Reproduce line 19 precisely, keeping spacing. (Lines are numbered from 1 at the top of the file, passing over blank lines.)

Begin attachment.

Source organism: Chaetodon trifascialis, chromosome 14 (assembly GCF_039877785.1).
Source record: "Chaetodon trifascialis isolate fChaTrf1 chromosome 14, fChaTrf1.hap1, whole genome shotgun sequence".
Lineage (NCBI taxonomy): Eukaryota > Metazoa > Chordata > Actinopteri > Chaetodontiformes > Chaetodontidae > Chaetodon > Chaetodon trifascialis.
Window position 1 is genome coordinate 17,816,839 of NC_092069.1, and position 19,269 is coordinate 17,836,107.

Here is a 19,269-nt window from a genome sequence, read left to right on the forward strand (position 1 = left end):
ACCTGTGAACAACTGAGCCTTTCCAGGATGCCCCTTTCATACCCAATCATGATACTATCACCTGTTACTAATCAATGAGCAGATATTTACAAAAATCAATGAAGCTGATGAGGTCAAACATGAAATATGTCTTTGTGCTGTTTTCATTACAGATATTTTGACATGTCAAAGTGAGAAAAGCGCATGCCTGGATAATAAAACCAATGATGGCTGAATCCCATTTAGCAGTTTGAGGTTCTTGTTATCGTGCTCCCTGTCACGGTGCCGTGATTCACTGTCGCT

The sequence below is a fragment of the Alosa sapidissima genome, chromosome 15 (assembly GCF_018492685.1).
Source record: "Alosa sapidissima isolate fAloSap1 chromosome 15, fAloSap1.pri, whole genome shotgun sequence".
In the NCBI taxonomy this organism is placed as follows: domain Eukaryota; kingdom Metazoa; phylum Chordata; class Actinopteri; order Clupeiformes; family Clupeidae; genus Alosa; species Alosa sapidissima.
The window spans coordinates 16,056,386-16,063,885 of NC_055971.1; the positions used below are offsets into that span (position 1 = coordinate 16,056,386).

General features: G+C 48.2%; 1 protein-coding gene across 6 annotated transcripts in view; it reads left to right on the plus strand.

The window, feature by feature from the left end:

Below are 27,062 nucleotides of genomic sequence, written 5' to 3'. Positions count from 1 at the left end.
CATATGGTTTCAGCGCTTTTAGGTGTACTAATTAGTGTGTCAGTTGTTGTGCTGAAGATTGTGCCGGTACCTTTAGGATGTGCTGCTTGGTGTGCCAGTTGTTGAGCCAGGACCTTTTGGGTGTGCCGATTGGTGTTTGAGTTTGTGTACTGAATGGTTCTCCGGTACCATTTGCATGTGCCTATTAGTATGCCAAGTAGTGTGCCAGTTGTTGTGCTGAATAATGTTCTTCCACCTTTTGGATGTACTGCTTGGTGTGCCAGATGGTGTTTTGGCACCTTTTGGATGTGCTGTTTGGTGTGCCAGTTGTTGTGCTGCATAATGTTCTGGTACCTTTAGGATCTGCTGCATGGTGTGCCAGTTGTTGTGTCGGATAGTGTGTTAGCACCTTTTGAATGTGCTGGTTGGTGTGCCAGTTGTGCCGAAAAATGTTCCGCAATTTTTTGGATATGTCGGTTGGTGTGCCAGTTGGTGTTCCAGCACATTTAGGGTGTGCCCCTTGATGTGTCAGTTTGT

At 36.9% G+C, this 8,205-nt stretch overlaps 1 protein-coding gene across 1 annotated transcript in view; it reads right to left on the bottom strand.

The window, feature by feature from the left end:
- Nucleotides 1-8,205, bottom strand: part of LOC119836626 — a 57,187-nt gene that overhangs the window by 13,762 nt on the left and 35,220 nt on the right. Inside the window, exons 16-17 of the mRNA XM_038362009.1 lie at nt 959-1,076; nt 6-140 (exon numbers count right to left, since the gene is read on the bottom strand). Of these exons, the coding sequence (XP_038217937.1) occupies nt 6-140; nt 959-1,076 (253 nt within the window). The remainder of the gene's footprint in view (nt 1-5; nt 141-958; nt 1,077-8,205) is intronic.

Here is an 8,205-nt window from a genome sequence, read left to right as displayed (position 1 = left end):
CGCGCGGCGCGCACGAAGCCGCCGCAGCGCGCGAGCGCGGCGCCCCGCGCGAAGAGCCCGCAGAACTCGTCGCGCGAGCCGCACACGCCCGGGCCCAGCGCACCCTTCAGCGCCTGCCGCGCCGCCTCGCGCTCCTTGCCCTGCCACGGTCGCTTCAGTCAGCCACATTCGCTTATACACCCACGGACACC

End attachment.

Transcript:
CGCGCGGCGCGCACGAAGCCGCCGCAGCGCGCGAGCGCGGCGCCCCGCGCGAAGAGCCCGCAGAACTCGTCGCGCGAGCCGCACACGCCCGGGCCCAGCGCACCCTTCAGCGCCTGCCGCGCCGCCTCGCGCTCCTTGCCCTGCCACGGTCGCTTCAGTCAGCCACATTCGCTTATACACCCACGGACACC